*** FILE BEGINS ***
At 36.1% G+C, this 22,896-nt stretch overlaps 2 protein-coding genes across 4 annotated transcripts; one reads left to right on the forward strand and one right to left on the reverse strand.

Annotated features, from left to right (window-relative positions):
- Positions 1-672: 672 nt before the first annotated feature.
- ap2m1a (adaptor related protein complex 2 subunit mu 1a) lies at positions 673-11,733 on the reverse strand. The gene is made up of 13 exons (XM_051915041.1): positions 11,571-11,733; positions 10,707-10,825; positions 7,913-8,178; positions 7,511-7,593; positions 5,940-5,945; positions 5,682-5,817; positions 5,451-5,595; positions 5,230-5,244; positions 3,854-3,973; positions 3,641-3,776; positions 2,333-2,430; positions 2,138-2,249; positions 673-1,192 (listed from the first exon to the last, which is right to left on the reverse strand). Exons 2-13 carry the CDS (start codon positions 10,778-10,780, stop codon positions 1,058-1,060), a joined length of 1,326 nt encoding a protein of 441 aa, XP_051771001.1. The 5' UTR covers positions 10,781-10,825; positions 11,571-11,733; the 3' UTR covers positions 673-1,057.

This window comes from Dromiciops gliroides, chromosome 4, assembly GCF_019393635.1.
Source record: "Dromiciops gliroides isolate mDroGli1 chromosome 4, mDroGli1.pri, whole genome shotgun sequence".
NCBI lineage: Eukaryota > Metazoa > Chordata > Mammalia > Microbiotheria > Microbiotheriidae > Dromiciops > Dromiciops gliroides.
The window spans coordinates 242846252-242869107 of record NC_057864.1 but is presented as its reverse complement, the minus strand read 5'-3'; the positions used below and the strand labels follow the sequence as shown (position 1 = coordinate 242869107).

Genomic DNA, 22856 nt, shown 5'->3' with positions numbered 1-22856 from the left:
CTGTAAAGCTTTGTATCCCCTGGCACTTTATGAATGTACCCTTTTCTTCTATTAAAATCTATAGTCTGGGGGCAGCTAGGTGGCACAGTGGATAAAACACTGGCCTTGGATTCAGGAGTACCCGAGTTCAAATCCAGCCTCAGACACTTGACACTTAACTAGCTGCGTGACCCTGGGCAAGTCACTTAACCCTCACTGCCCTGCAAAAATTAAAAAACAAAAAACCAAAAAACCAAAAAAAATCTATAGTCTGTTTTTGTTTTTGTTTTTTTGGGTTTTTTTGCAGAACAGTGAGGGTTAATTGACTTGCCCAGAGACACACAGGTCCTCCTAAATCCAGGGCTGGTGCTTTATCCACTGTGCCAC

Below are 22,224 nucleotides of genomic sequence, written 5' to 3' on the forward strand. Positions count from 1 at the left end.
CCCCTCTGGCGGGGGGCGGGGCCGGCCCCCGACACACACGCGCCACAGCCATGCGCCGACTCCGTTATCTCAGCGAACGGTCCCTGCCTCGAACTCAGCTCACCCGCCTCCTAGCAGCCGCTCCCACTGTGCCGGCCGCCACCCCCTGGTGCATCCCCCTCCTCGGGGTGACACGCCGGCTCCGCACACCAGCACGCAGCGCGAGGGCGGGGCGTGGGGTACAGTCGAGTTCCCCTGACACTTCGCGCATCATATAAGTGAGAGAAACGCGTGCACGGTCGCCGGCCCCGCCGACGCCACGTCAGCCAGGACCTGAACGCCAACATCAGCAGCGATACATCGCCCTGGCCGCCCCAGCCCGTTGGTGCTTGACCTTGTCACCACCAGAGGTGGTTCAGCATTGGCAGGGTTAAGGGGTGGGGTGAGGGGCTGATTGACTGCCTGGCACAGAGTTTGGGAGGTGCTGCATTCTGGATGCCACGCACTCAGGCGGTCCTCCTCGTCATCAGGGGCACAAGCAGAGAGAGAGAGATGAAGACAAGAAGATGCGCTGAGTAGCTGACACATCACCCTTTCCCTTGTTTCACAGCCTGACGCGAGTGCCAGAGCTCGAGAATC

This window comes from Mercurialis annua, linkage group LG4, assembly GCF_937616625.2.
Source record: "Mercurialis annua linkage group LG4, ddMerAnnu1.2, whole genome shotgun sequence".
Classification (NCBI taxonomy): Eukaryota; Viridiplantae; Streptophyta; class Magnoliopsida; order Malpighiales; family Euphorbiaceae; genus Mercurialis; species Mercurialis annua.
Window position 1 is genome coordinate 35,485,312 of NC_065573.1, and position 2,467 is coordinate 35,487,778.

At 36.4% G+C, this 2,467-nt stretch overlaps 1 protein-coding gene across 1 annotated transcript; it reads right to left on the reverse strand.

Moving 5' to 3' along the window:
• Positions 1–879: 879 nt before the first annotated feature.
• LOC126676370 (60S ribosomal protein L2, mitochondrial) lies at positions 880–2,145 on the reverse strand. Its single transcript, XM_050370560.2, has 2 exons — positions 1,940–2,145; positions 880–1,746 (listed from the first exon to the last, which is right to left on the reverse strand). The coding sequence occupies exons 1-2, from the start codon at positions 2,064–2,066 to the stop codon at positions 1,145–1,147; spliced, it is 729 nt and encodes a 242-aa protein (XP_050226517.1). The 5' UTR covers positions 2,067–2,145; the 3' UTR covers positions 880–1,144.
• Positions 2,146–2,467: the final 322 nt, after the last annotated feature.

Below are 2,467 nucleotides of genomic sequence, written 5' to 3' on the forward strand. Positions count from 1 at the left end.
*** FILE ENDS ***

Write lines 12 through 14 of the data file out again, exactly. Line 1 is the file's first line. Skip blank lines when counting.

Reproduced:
CCCCTCTGGCGGGGGGCGGGGCCGGCCCCCGACACACACGCGCCACAGCCATGCGCCGACTCCGTTATCTCAGCGAACGGTCCCTGCCTCGAACTCAGCTCACCCGCCTCCTAGCAGCCGCTCCCACTGTGCCGGCCGCCACCCCCTGGTGCATCCCCCTCCTCGGGGTGACACGCCGGCTCCGCACACCAGCACGCAGCGCGAGGGCGGGGCGTGGGGTACAGTCGAGTTCCCCTGACACTTCGCGCATCATATAAGTGAGAGAAACGCGTGCACGGTCGCCGGCCCCGCCGACGCCACGTCAGCCAGGACCTGAACGCCAACATCAGCAGCGATACATCGCCCTGGCCGCCCCAGCCCGTTGGTGCTTGACCTTGTCACCACCAGAGGTGGTTCAGCATTGGCAGGGTTAAGGGGTGGGGTGAGGGGCTGATTGACTGCCTGGCACAGAGTTTGGGAGGTGCTGCATTCTGGATGCCACGCACTCAGGCGGTCCTCCTCGTCATCAGGGGCACAAGCAGAGAGAGAGAGATGAAGACAAGAAGATGCGCTGAGTAGCTGACACATCACCCTTTCCCTTGTTTCACAGCCTGACGCGAGTGCCAGAGCTCGAGAATC

This window comes from Mercurialis annua, linkage group LG4, assembly GCF_937616625.2.
Source record: "Mercurialis annua linkage group LG4, ddMerAnnu1.2, whole genome shotgun sequence".